Three Day Event Unites Indigenous Leaders Against Newest Oil Threat in Peru´s Amazon

From August 6th to August 8th, one day before the International Day of the World´s Indigenous People, over 25 leaders from Shipibo indigenous communities in the Ucayali and Loreto regions of Peru met in Pucallpa, in the office of ORAU — the Ucayali regional organization of the Peruvian pan-Amazon indigenous federation AIDESEP — to discuss the imminent threat of oil exploration in their territories for the first time. This marks a new wave of oil development in the Amazon, making the last wave pale in comparison, with 75% of the Peruvian Amazon now divided into oil lots and therefore available for oil exploration and production.

Oil companies in the Amazon have a long history of entering indigenous communities, gaining support by making promises of development, and then creating division and in-fighting amongst community members and destroying the cultural and environmental fabric that has made those communities flourish for hundreds of years.

The objective of the meeting, ¨SHARING EXPERIENCES OF COMMUNITIES AFFECTED BY OIL ACTIVITY¨ was for newly affected communities to listen to the experiences of communities already affected by years of oil companies’ presence, learn about their rights from law experts at Earth Rights International and PDDI (Program for the Defense of Indigneous Peoples Rights), and create a regional plan, in conjunction with ORAU, of how to create an educated and united network of indigenous peoples. The event was financed by Rainforest Action Network (RAN).

IMG_0127The community leader from Canaan talks about 35 years of oil activity in his territory.

The first day of the workshop was dedicated to the sharing of experiences by leaders already affected by oil contamination in their territories. The apu (community leader) of Canaan, a Shipibo community near the city of Contamana in the Loreto region of Peru, talked about when the oil companies first entered his community 35 years ago. He told the audience about the many spills of crude in their creeks (their primary source of free, clean drinking water), and how they would bathe in it, and eat the birds who had died in it, not knowing what it was. ¨We also used it to slick in our hair, to make it shiny. That´s why so many people in Canaan are bald now,¨ he joked. But all joking aside, he spoke with sadness about the divisions created between community members and neighboring communities, about the increased cases of cancer and other diseases in his community, and the alcoholism and cultural breakdown that have occurred since the arrival of the ¨oilmen.¨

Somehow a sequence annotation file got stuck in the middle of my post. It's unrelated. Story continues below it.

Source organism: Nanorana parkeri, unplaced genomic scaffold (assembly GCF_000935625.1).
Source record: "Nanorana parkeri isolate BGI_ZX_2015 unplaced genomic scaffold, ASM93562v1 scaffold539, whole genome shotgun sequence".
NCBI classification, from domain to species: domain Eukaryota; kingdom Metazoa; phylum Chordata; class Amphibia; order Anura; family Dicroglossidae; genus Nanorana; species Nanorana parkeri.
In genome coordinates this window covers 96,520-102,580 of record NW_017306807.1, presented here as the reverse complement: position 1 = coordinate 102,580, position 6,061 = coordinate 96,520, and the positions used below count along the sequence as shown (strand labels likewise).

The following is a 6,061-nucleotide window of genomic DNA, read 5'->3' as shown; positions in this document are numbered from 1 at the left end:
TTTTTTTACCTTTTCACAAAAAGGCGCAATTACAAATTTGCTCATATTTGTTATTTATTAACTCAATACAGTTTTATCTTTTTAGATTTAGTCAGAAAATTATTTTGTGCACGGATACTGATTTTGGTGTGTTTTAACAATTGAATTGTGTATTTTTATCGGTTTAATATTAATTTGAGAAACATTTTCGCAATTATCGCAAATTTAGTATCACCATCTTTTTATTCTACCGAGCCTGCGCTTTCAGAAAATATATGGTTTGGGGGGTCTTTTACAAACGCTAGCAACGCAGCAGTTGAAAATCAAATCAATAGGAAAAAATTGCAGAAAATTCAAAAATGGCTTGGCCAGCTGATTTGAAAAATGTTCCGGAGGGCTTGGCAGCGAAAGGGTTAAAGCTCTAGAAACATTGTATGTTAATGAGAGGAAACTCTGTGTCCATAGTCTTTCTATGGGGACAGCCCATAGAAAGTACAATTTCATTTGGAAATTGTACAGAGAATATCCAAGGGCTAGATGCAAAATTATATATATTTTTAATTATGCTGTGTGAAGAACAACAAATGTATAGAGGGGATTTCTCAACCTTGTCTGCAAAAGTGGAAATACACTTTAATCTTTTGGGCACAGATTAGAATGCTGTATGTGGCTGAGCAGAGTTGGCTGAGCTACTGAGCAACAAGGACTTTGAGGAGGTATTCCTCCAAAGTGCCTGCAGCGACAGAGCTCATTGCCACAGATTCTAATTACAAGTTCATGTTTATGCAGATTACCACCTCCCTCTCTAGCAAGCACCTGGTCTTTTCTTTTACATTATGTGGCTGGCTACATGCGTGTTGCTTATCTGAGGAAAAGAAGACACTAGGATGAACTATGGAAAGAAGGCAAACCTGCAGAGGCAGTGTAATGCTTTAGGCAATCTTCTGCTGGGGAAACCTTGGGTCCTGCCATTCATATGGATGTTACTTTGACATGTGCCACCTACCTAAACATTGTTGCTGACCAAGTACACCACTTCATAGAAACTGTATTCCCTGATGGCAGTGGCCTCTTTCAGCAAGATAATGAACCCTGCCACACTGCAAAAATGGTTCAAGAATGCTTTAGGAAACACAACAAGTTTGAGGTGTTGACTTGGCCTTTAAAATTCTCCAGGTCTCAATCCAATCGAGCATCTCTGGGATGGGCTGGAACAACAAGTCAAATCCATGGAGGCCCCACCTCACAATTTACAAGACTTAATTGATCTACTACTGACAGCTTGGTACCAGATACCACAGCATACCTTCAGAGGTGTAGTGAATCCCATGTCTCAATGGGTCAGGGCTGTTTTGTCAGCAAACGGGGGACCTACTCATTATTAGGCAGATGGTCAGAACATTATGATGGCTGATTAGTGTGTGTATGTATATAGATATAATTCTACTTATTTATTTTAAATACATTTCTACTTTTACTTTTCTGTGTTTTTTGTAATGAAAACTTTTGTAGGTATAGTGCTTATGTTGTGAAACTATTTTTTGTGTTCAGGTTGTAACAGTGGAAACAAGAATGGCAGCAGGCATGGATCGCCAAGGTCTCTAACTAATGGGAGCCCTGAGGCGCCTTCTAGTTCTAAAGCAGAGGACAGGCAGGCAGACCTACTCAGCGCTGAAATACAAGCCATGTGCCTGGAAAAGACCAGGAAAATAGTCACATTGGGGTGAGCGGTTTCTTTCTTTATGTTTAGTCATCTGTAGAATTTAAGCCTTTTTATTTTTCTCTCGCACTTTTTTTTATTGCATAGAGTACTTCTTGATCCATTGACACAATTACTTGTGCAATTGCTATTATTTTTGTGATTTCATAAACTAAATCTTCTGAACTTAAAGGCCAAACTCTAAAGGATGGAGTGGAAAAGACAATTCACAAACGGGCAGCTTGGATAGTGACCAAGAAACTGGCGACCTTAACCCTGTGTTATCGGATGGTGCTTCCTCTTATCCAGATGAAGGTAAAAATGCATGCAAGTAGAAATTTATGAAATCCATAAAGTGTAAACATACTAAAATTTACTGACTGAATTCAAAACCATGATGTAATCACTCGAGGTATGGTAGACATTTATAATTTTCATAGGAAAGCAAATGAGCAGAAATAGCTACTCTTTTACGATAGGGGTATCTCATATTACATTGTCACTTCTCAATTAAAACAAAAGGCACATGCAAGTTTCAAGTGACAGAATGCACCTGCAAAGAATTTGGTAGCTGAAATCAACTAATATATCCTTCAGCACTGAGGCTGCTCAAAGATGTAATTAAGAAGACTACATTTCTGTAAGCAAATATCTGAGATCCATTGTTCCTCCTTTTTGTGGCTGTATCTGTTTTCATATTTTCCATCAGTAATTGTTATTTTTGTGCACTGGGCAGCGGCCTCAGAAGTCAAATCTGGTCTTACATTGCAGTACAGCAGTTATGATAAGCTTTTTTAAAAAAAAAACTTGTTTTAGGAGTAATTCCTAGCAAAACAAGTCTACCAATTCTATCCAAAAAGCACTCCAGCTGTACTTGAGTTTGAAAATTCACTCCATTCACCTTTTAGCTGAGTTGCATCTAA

Alfonso Lopez, the leader of ACODECOSPAT, a federation of Kukama Kukamilla people, then talked about his experience with oil companies in his home on the Marañon River in Loreto. He talked about the money the oil companies offered him to allow them to enter his community, and that when he did not accept, the campaign they waged against him, pitting his own community members against him. He talked about the many oil spills that contaminated their drinking water, and government complicity in hiding these facts. ¨They know perfectly well that we drink that water, that we eat those fish. Our life doesn´t mean much to them, perhaps nothing. But we can´t just sit down and weep, we have to stand up as leaders. They are violating our rights.¨

IMG_0167Two indigenous leaders read their country´s constitution for the first time.